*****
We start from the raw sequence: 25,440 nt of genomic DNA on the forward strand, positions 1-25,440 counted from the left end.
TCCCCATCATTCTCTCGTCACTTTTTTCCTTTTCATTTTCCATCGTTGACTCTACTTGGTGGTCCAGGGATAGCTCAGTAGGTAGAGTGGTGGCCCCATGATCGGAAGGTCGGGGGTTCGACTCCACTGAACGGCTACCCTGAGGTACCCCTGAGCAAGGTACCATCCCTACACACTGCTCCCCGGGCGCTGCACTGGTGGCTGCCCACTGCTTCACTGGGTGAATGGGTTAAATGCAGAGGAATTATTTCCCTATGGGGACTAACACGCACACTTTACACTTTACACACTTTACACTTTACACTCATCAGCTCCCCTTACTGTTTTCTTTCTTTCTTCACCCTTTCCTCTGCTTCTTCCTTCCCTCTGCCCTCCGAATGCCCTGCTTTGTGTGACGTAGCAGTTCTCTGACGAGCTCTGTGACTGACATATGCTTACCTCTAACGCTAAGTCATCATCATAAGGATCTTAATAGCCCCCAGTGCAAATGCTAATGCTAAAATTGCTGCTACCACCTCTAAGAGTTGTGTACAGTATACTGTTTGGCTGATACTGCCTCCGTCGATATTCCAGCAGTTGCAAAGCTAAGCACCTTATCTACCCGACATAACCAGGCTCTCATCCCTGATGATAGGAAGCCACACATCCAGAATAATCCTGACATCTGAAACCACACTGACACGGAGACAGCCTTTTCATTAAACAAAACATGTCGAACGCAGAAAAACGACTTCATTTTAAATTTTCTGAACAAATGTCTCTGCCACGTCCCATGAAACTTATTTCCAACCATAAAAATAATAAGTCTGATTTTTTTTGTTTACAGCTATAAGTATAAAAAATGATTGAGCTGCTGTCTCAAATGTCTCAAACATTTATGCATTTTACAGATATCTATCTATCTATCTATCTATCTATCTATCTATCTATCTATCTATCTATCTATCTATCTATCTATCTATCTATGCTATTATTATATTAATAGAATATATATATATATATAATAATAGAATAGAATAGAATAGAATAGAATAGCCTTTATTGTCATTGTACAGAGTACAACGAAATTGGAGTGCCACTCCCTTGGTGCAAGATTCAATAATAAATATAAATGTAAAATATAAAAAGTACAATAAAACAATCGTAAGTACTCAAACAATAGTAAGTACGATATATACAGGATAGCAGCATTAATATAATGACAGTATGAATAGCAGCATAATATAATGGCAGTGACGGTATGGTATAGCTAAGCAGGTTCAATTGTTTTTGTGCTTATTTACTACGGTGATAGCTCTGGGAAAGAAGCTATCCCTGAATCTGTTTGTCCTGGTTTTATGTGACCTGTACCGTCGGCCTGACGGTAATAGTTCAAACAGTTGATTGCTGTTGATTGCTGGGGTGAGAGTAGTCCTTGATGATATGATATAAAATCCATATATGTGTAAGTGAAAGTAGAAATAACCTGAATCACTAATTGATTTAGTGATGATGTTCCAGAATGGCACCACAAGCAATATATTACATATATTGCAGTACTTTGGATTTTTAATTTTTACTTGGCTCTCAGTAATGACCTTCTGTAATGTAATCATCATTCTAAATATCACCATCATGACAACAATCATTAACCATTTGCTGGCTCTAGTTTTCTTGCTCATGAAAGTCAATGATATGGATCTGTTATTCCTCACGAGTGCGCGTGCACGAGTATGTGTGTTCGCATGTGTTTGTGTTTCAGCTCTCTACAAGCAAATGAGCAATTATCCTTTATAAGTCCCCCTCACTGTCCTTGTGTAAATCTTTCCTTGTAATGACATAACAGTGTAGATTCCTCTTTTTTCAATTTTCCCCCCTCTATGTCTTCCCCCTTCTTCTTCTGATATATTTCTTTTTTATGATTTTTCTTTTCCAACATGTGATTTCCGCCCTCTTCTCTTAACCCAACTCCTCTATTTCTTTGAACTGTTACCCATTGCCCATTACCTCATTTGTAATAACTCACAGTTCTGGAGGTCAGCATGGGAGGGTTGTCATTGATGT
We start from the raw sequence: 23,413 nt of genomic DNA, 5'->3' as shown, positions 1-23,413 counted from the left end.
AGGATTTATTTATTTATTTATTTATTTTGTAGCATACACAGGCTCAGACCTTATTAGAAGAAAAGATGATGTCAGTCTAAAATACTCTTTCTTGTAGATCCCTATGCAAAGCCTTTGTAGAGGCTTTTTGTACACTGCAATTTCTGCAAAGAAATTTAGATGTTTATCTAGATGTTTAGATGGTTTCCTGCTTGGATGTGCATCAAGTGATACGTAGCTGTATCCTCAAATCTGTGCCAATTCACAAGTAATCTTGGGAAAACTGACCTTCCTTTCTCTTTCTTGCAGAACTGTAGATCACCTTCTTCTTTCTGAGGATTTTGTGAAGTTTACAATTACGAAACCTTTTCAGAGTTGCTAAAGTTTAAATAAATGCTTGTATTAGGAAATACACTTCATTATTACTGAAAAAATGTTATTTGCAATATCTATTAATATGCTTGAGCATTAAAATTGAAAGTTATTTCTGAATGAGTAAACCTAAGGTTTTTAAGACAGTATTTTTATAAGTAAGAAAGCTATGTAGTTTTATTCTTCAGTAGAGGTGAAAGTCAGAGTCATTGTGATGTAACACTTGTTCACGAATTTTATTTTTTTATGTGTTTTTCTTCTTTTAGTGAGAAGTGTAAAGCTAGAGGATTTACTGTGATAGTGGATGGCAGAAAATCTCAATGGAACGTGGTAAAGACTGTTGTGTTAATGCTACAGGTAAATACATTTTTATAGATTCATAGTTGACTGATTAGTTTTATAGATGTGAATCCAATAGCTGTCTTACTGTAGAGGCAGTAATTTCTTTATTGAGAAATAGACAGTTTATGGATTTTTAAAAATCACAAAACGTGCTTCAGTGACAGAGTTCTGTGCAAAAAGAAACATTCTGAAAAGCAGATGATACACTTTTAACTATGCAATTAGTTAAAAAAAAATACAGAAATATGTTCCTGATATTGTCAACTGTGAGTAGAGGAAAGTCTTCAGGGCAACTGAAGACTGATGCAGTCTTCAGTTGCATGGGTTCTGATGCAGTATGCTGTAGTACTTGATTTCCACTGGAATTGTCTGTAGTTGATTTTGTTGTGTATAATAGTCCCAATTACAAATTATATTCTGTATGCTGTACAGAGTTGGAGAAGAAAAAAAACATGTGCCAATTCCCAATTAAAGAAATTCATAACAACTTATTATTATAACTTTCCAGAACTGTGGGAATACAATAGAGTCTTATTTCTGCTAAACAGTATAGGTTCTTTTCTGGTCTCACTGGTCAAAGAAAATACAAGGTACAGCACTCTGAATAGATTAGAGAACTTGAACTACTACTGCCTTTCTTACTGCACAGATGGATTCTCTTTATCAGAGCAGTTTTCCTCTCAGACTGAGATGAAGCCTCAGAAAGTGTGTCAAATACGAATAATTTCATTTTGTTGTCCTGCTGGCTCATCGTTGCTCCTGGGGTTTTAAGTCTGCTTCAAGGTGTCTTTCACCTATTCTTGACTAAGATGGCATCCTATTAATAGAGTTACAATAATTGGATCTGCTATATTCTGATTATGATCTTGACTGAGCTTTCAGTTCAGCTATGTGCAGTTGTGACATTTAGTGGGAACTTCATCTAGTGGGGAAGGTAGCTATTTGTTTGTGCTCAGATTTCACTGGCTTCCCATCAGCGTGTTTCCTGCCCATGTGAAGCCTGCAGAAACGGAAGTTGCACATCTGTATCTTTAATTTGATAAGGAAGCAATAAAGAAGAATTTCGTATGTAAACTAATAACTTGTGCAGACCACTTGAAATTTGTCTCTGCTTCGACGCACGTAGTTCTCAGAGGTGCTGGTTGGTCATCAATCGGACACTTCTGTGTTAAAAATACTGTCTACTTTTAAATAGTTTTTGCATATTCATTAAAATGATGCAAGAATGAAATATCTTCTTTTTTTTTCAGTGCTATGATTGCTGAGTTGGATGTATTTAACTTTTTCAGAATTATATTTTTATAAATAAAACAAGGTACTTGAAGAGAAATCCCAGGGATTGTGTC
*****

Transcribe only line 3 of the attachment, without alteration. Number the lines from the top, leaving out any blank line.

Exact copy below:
We start from the raw sequence: 23,413 nt of genomic DNA, 5'->3' as shown, positions 1-23,413 counted from the left end.